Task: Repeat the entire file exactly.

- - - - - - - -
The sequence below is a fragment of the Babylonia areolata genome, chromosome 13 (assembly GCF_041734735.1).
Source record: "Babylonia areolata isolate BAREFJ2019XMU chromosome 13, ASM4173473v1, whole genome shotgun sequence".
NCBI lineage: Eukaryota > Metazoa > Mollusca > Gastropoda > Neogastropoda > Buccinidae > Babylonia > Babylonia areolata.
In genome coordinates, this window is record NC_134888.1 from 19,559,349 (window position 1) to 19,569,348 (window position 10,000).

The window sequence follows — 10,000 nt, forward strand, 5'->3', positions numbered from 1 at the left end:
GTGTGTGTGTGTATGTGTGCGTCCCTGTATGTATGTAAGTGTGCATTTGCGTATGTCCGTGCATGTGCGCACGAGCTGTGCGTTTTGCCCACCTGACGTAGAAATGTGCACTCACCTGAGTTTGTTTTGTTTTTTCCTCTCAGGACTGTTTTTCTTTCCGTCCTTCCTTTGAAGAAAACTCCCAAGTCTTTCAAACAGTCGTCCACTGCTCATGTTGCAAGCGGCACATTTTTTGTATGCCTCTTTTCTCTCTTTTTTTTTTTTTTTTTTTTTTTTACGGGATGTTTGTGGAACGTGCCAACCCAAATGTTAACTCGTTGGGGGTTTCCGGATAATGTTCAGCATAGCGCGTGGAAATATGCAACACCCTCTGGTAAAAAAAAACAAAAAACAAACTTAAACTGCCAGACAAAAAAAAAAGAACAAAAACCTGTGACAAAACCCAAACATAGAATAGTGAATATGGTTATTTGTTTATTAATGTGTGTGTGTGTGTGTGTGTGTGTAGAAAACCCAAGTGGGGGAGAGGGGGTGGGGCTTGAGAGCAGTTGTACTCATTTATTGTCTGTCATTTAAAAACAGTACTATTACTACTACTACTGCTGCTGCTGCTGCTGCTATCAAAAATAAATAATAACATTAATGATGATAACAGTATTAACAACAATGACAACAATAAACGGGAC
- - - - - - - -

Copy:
The sequence below is a fragment of the Babylonia areolata genome, chromosome 13 (assembly GCF_041734735.1).
Source record: "Babylonia areolata isolate BAREFJ2019XMU chromosome 13, ASM4173473v1, whole genome shotgun sequence".
NCBI lineage: Eukaryota > Metazoa > Mollusca > Gastropoda > Neogastropoda > Buccinidae > Babylonia > Babylonia areolata.
In genome coordinates, this window is record NC_134888.1 from 19,559,349 (window position 1) to 19,569,348 (window position 10,000).

The window sequence follows — 10,000 nt, forward strand, 5'->3', positions numbered from 1 at the left end:
GTGTGTGTGTGTATGTGTGCGTCCCTGTATGTATGTAAGTGTGCATTTGCGTATGTCCGTGCATGTGCGCACGAGCTGTGCGTTTTGCCCACCTGACGTAGAAATGTGCACTCACCTGAGTTTGTTTTGTTTTTTCCTCTCAGGACTGTTTTTCTTTCCGTCCTTCCTTTGAAGAAAACTCCCAAGTCTTTCAAACAGTCGTCCACTGCTCATGTTGCAAGCGGCACATTTTTTGTATGCCTCTTTTCTCTCTTTTTTTTTTTTTTTTTTTTTTTTACGGGATGTTTGTGGAACGTGCCAACCCAAATGTTAACTCGTTGGGGGTTTCCGGATAATGTTCAGCATAGCGCGTGGAAATATGCAACACCCTCTGGTAAAAAAAAACAAAAAACAAACTTAAACTGCCAGACAAAAAAAAAAGAACAAAAACCTGTGACAAAACCCAAACATAGAATAGTGAATATGGTTATTTGTTTATTAATGTGTGTGTGTGTGTGTGTGTGTGTAGAAAACCCAAGTGGGGGAGAGGGGGTGGGGCTTGAGAGCAGTTGTACTCATTTATTGTCTGTCATTTAAAAACAGTACTATTACTACTACTACTGCTGCTGCTGCTGCTGCTATCAAAAATAAATAATAACATTAATGATGATAACAGTATTAACAACAATGACAACAATAAACGGGAC